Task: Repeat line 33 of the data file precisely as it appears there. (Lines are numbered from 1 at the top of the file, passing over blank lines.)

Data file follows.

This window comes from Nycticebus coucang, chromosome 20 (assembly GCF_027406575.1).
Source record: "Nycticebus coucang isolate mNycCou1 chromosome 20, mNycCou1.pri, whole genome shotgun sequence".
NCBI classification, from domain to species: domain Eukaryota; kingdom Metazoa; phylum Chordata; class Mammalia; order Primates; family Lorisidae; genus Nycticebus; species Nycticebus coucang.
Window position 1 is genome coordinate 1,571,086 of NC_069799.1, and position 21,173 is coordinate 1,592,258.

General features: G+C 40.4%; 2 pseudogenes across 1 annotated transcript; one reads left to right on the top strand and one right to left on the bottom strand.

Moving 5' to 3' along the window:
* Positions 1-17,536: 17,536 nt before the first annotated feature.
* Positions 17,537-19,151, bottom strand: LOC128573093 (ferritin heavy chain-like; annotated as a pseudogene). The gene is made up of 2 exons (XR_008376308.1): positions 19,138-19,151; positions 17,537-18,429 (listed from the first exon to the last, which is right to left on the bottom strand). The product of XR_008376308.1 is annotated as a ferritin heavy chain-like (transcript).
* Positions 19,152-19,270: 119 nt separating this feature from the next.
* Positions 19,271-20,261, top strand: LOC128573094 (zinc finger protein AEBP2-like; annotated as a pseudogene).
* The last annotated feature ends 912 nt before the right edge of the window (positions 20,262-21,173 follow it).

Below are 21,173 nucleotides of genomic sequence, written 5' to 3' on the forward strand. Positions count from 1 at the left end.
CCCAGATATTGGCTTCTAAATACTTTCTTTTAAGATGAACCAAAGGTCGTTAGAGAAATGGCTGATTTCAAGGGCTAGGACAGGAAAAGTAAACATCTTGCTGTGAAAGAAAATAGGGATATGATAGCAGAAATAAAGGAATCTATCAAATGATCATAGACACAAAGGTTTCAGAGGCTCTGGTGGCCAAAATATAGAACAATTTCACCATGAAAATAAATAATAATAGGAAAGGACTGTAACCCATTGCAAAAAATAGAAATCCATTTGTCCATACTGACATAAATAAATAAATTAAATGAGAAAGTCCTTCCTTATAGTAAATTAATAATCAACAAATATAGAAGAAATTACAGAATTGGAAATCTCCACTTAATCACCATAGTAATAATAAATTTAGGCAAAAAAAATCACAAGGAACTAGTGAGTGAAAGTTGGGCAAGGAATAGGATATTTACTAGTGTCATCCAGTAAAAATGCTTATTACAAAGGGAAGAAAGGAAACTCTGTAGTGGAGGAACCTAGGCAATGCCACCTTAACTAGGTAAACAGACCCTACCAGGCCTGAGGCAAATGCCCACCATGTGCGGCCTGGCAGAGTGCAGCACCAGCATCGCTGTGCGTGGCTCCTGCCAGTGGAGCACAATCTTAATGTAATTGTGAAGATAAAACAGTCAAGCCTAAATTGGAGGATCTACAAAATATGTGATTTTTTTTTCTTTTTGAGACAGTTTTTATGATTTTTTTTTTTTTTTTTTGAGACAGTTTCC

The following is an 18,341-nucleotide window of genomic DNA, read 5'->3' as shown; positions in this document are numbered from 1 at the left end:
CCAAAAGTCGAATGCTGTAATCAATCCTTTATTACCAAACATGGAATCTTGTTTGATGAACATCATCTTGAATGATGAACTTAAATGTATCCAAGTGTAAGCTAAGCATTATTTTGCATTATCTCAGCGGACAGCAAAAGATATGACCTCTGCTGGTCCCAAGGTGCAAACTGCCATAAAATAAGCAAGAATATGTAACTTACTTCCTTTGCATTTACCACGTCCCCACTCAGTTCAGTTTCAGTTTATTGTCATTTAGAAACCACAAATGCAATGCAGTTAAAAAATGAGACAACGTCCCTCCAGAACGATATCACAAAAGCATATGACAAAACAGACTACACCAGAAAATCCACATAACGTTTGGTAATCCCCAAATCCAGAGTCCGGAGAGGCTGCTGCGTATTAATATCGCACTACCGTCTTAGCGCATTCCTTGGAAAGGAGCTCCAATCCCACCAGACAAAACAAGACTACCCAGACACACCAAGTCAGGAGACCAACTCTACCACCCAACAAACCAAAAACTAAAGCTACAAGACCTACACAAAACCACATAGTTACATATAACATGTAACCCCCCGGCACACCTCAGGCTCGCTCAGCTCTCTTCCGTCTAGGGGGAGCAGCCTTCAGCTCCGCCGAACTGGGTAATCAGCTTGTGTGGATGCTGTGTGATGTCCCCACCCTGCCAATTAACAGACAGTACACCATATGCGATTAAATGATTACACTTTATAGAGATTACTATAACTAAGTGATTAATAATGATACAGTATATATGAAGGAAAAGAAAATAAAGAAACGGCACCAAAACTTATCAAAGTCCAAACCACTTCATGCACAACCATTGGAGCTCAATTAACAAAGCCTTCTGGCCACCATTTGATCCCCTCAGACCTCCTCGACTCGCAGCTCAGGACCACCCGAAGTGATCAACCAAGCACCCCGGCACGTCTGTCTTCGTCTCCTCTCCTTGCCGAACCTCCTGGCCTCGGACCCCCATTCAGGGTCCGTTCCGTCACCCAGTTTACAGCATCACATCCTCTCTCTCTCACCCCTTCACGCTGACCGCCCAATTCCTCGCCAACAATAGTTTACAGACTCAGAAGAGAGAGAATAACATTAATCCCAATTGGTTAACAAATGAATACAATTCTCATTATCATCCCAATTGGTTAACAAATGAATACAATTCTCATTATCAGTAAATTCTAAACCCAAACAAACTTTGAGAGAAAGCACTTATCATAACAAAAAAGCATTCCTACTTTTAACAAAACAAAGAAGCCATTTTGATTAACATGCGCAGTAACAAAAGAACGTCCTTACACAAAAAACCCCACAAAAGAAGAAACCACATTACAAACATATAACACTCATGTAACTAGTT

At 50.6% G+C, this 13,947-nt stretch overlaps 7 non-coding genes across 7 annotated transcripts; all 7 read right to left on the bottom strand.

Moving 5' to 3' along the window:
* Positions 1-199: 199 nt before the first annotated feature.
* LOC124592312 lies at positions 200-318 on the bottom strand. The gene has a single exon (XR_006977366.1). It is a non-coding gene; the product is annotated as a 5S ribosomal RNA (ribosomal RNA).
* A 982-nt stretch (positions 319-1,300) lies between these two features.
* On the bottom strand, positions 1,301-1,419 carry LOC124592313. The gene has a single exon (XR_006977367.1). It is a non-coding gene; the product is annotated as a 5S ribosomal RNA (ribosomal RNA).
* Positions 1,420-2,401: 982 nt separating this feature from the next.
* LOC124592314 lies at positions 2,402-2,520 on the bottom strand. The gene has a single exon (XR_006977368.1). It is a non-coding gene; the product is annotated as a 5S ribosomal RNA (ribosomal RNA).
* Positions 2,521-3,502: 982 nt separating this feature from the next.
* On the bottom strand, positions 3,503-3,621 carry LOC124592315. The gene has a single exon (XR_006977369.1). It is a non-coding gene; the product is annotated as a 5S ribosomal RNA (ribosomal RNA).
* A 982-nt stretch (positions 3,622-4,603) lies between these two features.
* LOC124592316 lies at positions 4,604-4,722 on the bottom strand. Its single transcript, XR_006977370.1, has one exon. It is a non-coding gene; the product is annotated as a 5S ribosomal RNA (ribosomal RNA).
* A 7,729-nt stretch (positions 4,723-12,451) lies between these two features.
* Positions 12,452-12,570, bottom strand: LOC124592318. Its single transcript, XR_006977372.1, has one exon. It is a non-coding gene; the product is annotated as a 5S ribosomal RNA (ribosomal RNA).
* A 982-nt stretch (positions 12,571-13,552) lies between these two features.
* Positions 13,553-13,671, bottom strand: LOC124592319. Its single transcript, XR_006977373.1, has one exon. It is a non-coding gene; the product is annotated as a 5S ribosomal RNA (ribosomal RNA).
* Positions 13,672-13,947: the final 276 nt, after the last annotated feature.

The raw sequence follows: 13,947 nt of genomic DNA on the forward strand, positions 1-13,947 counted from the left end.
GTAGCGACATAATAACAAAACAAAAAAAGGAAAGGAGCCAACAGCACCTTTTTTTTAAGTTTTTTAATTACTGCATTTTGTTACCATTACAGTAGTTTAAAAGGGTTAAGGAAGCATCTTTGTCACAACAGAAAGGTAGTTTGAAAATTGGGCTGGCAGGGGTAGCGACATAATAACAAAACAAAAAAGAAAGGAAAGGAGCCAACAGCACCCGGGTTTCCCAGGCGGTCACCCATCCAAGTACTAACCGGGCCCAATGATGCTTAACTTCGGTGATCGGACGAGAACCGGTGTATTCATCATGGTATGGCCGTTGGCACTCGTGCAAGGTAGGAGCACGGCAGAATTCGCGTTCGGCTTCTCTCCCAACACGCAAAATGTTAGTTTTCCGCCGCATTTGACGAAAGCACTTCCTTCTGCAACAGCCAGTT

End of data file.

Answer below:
The raw sequence follows: 13,947 nt of genomic DNA on the forward strand, positions 1-13,947 counted from the left end.